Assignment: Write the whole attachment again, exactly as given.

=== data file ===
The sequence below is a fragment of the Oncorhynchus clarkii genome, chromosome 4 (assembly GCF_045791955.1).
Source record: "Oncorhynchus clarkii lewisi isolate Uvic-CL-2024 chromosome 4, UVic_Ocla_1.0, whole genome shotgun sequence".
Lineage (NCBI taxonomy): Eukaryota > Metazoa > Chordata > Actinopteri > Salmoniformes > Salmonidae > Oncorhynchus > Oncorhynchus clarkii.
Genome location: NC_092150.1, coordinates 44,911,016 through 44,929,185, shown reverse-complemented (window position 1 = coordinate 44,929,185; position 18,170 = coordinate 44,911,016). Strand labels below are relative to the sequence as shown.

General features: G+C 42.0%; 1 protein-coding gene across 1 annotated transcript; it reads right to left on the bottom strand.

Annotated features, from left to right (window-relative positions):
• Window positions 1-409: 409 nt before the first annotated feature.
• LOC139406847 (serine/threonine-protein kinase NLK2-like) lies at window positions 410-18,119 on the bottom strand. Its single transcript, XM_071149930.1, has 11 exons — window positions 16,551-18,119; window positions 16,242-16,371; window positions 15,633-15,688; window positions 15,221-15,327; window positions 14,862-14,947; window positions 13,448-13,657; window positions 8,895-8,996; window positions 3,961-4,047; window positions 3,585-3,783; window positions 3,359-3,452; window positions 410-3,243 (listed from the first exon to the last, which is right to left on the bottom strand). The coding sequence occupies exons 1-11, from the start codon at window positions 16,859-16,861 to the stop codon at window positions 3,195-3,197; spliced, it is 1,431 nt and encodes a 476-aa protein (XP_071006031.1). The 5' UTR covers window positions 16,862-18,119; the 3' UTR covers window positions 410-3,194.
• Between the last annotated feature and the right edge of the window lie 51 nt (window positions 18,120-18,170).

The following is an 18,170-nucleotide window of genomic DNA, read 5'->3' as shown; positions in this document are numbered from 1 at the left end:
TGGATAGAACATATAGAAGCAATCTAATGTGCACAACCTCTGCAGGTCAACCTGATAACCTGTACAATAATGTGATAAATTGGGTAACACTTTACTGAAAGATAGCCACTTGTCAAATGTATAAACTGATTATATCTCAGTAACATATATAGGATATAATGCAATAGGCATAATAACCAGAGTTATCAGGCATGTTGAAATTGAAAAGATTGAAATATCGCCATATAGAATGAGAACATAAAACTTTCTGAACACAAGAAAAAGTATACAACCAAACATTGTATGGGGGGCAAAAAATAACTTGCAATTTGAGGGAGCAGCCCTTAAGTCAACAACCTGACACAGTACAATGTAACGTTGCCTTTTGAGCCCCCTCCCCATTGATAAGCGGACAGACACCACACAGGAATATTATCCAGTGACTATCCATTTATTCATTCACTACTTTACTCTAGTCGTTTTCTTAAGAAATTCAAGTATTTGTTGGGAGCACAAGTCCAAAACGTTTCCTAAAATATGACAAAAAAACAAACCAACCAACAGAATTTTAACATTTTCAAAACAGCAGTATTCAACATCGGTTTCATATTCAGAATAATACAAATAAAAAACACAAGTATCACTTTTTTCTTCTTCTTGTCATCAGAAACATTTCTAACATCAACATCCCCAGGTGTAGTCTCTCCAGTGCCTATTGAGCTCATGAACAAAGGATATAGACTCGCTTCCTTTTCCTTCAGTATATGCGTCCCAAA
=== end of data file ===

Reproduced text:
The sequence below is a fragment of the Oncorhynchus clarkii genome, chromosome 4 (assembly GCF_045791955.1).
Source record: "Oncorhynchus clarkii lewisi isolate Uvic-CL-2024 chromosome 4, UVic_Ocla_1.0, whole genome shotgun sequence".
Lineage (NCBI taxonomy): Eukaryota > Metazoa > Chordata > Actinopteri > Salmoniformes > Salmonidae > Oncorhynchus > Oncorhynchus clarkii.
Genome location: NC_092150.1, coordinates 44,911,016 through 44,929,185, shown reverse-complemented (window position 1 = coordinate 44,929,185; position 18,170 = coordinate 44,911,016). Strand labels below are relative to the sequence as shown.

General features: G+C 42.0%; 1 protein-coding gene across 1 annotated transcript; it reads right to left on the bottom strand.

Annotated features, from left to right (window-relative positions):
• Window positions 1-409: 409 nt before the first annotated feature.
• LOC139406847 (serine/threonine-protein kinase NLK2-like) lies at window positions 410-18,119 on the bottom strand. Its single transcript, XM_071149930.1, has 11 exons — window positions 16,551-18,119; window positions 16,242-16,371; window positions 15,633-15,688; window positions 15,221-15,327; window positions 14,862-14,947; window positions 13,448-13,657; window positions 8,895-8,996; window positions 3,961-4,047; window positions 3,585-3,783; window positions 3,359-3,452; window positions 410-3,243 (listed from the first exon to the last, which is right to left on the bottom strand). The coding sequence occupies exons 1-11, from the start codon at window positions 16,859-16,861 to the stop codon at window positions 3,195-3,197; spliced, it is 1,431 nt and encodes a 476-aa protein (XP_071006031.1). The 5' UTR covers window positions 16,862-18,119; the 3' UTR covers window positions 410-3,194.
• Between the last annotated feature and the right edge of the window lie 51 nt (window positions 18,120-18,170).

The following is an 18,170-nucleotide window of genomic DNA, read 5'->3' as shown; positions in this document are numbered from 1 at the left end:
TGGATAGAACATATAGAAGCAATCTAATGTGCACAACCTCTGCAGGTCAACCTGATAACCTGTACAATAATGTGATAAATTGGGTAACACTTTACTGAAAGATAGCCACTTGTCAAATGTATAAACTGATTATATCTCAGTAACATATATAGGATATAATGCAATAGGCATAATAACCAGAGTTATCAGGCATGTTGAAATTGAAAAGATTGAAATATCGCCATATAGAATGAGAACATAAAACTTTCTGAACACAAGAAAAAGTATACAACCAAACATTGTATGGGGGGCAAAAAATAACTTGCAATTTGAGGGAGCAGCCCTTAAGTCAACAACCTGACACAGTACAATGTAACGTTGCCTTTTGAGCCCCCTCCCCATTGATAAGCGGACAGACACCACACAGGAATATTATCCAGTGACTATCCATTTATTCATTCACTACTTTACTCTAGTCGTTTTCTTAAGAAATTCAAGTATTTGTTGGGAGCACAAGTCCAAAACGTTTCCTAAAATATGACAAAAAAACAAACCAACCAACAGAATTTTAACATTTTCAAAACAGCAGTATTCAACATCGGTTTCATATTCAGAATAATACAAATAAAAAACACAAGTATCACTTTTTTCTTCTTCTTGTCATCAGAAACATTTCTAACATCAACATCCCCAGGTGTAGTCTCTCCAGTGCCTATTGAGCTCATGAACAAAGGATATAGACTCGCTTCCTTTTCCTTCAGTATATGCGTCCCAAA